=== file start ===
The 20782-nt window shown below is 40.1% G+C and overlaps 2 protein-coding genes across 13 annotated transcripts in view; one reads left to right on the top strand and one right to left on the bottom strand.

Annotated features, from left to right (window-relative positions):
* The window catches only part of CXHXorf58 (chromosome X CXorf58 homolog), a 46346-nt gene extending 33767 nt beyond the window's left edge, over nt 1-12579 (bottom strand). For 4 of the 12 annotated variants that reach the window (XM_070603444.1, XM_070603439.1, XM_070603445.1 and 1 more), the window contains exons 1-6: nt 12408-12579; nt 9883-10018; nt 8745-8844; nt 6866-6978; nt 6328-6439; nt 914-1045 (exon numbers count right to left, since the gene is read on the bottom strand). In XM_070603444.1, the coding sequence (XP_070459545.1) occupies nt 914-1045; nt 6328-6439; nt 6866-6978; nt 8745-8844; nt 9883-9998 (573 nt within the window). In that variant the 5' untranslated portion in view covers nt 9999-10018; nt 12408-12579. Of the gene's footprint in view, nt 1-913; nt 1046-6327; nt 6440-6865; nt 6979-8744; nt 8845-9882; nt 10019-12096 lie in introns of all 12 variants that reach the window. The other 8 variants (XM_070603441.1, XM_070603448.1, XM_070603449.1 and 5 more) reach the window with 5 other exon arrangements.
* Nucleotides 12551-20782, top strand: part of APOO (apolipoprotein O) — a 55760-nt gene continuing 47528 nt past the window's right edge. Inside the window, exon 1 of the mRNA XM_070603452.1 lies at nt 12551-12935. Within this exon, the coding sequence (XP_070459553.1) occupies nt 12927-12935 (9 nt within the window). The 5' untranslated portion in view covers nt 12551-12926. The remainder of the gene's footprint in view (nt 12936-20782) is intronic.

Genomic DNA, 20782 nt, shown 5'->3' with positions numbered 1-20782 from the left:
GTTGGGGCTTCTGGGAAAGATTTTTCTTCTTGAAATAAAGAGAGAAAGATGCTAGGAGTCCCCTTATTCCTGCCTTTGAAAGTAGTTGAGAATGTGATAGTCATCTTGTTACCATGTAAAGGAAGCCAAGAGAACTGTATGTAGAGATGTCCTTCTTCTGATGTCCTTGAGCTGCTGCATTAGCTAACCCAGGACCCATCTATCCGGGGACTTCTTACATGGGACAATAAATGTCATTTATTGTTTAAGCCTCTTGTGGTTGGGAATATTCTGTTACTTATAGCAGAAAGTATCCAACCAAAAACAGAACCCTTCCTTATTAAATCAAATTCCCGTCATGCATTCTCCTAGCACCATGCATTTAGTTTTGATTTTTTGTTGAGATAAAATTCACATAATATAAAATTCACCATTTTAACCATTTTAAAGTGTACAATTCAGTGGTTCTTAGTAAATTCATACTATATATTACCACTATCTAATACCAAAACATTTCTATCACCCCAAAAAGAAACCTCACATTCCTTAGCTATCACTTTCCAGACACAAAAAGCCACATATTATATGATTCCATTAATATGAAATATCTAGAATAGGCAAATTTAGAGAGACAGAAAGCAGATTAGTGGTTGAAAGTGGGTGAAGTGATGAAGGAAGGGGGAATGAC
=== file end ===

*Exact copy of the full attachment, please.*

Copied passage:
The 20782-nt window shown below is 40.1% G+C and overlaps 2 protein-coding genes across 13 annotated transcripts in view; one reads left to right on the top strand and one right to left on the bottom strand.

Annotated features, from left to right (window-relative positions):
* The window catches only part of CXHXorf58 (chromosome X CXorf58 homolog), a 46346-nt gene extending 33767 nt beyond the window's left edge, over nt 1-12579 (bottom strand). For 4 of the 12 annotated variants that reach the window (XM_070603444.1, XM_070603439.1, XM_070603445.1 and 1 more), the window contains exons 1-6: nt 12408-12579; nt 9883-10018; nt 8745-8844; nt 6866-6978; nt 6328-6439; nt 914-1045 (exon numbers count right to left, since the gene is read on the bottom strand). In XM_070603444.1, the coding sequence (XP_070459545.1) occupies nt 914-1045; nt 6328-6439; nt 6866-6978; nt 8745-8844; nt 9883-9998 (573 nt within the window). In that variant the 5' untranslated portion in view covers nt 9999-10018; nt 12408-12579. Of the gene's footprint in view, nt 1-913; nt 1046-6327; nt 6440-6865; nt 6979-8744; nt 8845-9882; nt 10019-12096 lie in introns of all 12 variants that reach the window. The other 8 variants (XM_070603441.1, XM_070603448.1, XM_070603449.1 and 5 more) reach the window with 5 other exon arrangements.
* Nucleotides 12551-20782, top strand: part of APOO (apolipoprotein O) — a 55760-nt gene continuing 47528 nt past the window's right edge. Inside the window, exon 1 of the mRNA XM_070603452.1 lies at nt 12551-12935. Within this exon, the coding sequence (XP_070459553.1) occupies nt 12927-12935 (9 nt within the window). The 5' untranslated portion in view covers nt 12551-12926. The remainder of the gene's footprint in view (nt 12936-20782) is intronic.

Genomic DNA, 20782 nt, shown 5'->3' with positions numbered 1-20782 from the left:
GTTGGGGCTTCTGGGAAAGATTTTTCTTCTTGAAATAAAGAGAGAAAGATGCTAGGAGTCCCCTTATTCCTGCCTTTGAAAGTAGTTGAGAATGTGATAGTCATCTTGTTACCATGTAAAGGAAGCCAAGAGAACTGTATGTAGAGATGTCCTTCTTCTGATGTCCTTGAGCTGCTGCATTAGCTAACCCAGGACCCATCTATCCGGGGACTTCTTACATGGGACAATAAATGTCATTTATTGTTTAAGCCTCTTGTGGTTGGGAATATTCTGTTACTTATAGCAGAAAGTATCCAACCAAAAACAGAACCCTTCCTTATTAAATCAAATTCCCGTCATGCATTCTCCTAGCACCATGCATTTAGTTTTGATTTTTTGTTGAGATAAAATTCACATAATATAAAATTCACCATTTTAACCATTTTAAAGTGTACAATTCAGTGGTTCTTAGTAAATTCATACTATATATTACCACTATCTAATACCAAAACATTTCTATCACCCCAAAAAGAAACCTCACATTCCTTAGCTATCACTTTCCAGACACAAAAAGCCACATATTATATGATTCCATTAATATGAAATATCTAGAATAGGCAAATTTAGAGAGACAGAAAGCAGATTAGTGGTTGAAAGTGGGTGAAGTGATGAAGGAAGGGGGAATGAC